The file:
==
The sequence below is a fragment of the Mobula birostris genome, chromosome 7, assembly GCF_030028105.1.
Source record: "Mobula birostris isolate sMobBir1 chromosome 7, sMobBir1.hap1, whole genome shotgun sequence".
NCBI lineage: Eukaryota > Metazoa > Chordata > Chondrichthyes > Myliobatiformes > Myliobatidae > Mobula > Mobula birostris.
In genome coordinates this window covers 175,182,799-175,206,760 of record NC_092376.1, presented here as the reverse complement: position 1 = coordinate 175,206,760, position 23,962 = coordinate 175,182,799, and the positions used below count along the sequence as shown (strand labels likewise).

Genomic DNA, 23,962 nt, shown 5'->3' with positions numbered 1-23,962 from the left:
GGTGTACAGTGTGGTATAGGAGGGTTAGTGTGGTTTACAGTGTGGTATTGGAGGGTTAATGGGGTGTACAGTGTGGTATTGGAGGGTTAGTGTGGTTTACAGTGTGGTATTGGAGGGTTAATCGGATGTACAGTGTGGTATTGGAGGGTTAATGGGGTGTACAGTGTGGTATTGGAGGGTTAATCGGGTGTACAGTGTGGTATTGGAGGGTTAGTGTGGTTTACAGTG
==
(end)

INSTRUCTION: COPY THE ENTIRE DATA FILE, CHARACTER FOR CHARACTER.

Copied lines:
The sequence below is a fragment of the Mobula birostris genome, chromosome 7, assembly GCF_030028105.1.
Source record: "Mobula birostris isolate sMobBir1 chromosome 7, sMobBir1.hap1, whole genome shotgun sequence".
NCBI lineage: Eukaryota > Metazoa > Chordata > Chondrichthyes > Myliobatiformes > Myliobatidae > Mobula > Mobula birostris.
In genome coordinates this window covers 175,182,799-175,206,760 of record NC_092376.1, presented here as the reverse complement: position 1 = coordinate 175,206,760, position 23,962 = coordinate 175,182,799, and the positions used below count along the sequence as shown (strand labels likewise).

Genomic DNA, 23,962 nt, shown 5'->3' with positions numbered 1-23,962 from the left:
GGTGTACAGTGTGGTATAGGAGGGTTAGTGTGGTTTACAGTGTGGTATTGGAGGGTTAATGGGGTGTACAGTGTGGTATTGGAGGGTTAGTGTGGTTTACAGTGTGGTATTGGAGGGTTAATCGGATGTACAGTGTGGTATTGGAGGGTTAATGGGGTGTACAGTGTGGTATTGGAGGGTTAATCGGGTGTACAGTGTGGTATTGGAGGGTTAGTGTGGTTTACAGTG